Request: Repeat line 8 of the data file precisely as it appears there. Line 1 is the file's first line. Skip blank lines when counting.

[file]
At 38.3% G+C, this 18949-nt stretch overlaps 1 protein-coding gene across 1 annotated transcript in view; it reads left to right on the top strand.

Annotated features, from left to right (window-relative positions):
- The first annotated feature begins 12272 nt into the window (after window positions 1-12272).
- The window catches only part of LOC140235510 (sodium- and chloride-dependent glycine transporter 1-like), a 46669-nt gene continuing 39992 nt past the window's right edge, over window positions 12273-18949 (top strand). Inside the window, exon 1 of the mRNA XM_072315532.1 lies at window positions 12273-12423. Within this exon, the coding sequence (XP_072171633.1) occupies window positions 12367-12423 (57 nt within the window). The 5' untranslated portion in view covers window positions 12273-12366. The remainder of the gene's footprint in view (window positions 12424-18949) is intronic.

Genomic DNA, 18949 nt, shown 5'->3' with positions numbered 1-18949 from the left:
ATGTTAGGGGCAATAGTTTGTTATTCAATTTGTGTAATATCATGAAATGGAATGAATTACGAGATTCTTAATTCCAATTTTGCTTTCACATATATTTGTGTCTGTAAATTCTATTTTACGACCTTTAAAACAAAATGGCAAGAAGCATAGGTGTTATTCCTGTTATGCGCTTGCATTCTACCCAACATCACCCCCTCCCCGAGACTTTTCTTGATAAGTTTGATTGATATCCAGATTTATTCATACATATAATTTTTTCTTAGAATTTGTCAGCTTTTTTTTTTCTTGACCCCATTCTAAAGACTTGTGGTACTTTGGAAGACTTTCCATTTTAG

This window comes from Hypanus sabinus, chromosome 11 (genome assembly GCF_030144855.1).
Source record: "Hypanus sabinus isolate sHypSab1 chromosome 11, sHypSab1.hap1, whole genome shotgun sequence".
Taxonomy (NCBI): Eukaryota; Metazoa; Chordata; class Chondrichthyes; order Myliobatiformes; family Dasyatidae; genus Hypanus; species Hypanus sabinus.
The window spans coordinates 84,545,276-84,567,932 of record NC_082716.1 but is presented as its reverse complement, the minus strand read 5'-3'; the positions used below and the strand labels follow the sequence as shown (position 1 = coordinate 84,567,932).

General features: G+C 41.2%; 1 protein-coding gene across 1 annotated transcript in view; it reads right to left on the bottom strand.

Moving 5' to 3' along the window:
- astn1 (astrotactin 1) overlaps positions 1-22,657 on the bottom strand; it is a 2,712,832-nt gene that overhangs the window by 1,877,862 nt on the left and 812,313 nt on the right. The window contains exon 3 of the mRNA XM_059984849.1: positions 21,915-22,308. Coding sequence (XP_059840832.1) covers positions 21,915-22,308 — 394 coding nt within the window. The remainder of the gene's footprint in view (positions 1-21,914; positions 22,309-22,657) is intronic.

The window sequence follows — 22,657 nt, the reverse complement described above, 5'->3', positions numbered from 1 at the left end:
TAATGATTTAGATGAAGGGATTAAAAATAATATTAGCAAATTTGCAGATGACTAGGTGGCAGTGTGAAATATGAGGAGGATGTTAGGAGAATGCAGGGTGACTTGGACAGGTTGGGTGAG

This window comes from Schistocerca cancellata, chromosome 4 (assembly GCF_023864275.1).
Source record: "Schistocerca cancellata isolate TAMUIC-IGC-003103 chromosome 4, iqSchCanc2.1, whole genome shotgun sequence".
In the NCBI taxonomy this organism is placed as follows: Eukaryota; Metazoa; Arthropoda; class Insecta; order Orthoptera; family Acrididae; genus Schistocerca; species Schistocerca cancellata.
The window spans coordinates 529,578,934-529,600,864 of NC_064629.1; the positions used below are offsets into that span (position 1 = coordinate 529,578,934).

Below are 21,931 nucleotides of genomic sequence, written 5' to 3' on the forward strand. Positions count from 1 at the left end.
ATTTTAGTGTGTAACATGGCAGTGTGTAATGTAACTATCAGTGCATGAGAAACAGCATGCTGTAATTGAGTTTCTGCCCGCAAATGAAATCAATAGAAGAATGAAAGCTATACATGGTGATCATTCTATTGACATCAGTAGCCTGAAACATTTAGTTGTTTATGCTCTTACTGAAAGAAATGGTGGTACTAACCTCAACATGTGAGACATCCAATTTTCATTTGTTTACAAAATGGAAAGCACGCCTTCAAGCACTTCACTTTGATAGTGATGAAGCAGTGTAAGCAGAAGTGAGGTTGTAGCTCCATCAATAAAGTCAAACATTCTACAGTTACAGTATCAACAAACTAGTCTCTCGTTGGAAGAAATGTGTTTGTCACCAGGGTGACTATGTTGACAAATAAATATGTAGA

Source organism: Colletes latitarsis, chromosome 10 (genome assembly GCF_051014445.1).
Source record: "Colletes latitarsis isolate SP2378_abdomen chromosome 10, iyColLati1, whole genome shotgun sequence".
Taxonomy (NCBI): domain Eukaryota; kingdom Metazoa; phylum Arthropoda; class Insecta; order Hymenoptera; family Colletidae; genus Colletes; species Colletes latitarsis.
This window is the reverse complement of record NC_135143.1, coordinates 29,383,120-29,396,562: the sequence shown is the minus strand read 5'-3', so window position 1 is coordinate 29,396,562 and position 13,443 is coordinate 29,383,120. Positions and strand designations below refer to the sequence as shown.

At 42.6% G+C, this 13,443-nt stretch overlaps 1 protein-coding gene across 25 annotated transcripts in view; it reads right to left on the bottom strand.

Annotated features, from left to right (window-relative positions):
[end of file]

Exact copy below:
Source record: "Hypanus sabinus isolate sHypSab1 chromosome 11, sHypSab1.hap1, whole genome shotgun sequence".